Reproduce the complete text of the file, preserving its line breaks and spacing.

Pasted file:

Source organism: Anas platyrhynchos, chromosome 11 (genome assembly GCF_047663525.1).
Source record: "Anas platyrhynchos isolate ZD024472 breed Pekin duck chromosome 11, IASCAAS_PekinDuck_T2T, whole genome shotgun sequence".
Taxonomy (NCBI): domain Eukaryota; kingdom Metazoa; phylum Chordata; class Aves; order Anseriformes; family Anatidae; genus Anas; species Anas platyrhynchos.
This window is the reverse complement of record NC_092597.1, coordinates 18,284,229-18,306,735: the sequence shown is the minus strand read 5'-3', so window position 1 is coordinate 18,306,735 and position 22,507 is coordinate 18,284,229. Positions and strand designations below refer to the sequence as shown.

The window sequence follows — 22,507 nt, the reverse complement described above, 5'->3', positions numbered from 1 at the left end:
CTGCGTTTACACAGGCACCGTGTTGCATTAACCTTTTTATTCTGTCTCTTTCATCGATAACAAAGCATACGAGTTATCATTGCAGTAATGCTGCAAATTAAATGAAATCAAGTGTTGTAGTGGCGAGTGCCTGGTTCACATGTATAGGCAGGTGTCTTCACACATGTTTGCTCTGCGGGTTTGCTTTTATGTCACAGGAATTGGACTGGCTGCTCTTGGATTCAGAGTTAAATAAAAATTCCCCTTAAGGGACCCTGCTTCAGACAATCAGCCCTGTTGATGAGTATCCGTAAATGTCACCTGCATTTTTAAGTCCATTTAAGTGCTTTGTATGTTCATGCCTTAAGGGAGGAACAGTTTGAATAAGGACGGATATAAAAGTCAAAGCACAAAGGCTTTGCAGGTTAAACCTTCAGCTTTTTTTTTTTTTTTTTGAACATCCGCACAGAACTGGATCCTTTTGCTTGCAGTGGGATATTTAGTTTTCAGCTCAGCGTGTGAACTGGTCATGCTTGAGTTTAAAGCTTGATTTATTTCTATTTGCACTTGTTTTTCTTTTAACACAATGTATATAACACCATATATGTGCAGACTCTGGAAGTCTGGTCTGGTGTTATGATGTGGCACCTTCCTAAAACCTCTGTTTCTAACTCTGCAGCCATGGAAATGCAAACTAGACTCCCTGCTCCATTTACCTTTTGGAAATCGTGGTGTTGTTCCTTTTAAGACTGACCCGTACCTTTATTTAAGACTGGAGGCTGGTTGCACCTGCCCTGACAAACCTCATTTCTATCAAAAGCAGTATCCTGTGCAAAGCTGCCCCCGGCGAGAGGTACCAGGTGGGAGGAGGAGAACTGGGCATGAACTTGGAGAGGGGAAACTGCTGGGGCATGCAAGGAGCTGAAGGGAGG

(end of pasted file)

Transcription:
Source organism: Anas platyrhynchos, chromosome 11 (genome assembly GCF_047663525.1).
Source record: "Anas platyrhynchos isolate ZD024472 breed Pekin duck chromosome 11, IASCAAS_PekinDuck_T2T, whole genome shotgun sequence".
Taxonomy (NCBI): domain Eukaryota; kingdom Metazoa; phylum Chordata; class Aves; order Anseriformes; family Anatidae; genus Anas; species Anas platyrhynchos.
This window is the reverse complement of record NC_092597.1, coordinates 18,284,229-18,306,735: the sequence shown is the minus strand read 5'-3', so window position 1 is coordinate 18,306,735 and position 22,507 is coordinate 18,284,229. Positions and strand designations below refer to the sequence as shown.

The window sequence follows — 22,507 nt, the reverse complement described above, 5'->3', positions numbered from 1 at the left end:
CTGCGTTTACACAGGCACCGTGTTGCATTAACCTTTTTATTCTGTCTCTTTCATCGATAACAAAGCATACGAGTTATCATTGCAGTAATGCTGCAAATTAAATGAAATCAAGTGTTGTAGTGGCGAGTGCCTGGTTCACATGTATAGGCAGGTGTCTTCACACATGTTTGCTCTGCGGGTTTGCTTTTATGTCACAGGAATTGGACTGGCTGCTCTTGGATTCAGAGTTAAATAAAAATTCCCCTTAAGGGACCCTGCTTCAGACAATCAGCCCTGTTGATGAGTATCCGTAAATGTCACCTGCATTTTTAAGTCCATTTAAGTGCTTTGTATGTTCATGCCTTAAGGGAGGAACAGTTTGAATAAGGACGGATATAAAAGTCAAAGCACAAAGGCTTTGCAGGTTAAACCTTCAGCTTTTTTTTTTTTTTTTTGAACATCCGCACAGAACTGGATCCTTTTGCTTGCAGTGGGATATTTAGTTTTCAGCTCAGCGTGTGAACTGGTCATGCTTGAGTTTAAAGCTTGATTTATTTCTATTTGCACTTGTTTTTCTTTTAACACAATGTATATAACACCATATATGTGCAGACTCTGGAAGTCTGGTCTGGTGTTATGATGTGGCACCTTCCTAAAACCTCTGTTTCTAACTCTGCAGCCATGGAAATGCAAACTAGACTCCCTGCTCCATTTACCTTTTGGAAATCGTGGTGTTGTTCCTTTTAAGACTGACCCGTACCTTTATTTAAGACTGGAGGCTGGTTGCACCTGCCCTGACAAACCTCATTTCTATCAAAAGCAGTATCCTGTGCAAAGCTGCCCCCGGCGAGAGGTACCAGGTGGGAGGAGGAGAACTGGGCATGAACTTGGAGAGGGGAAACTGCTGGGGCATGCAAGGAGCTGAAGGGAGG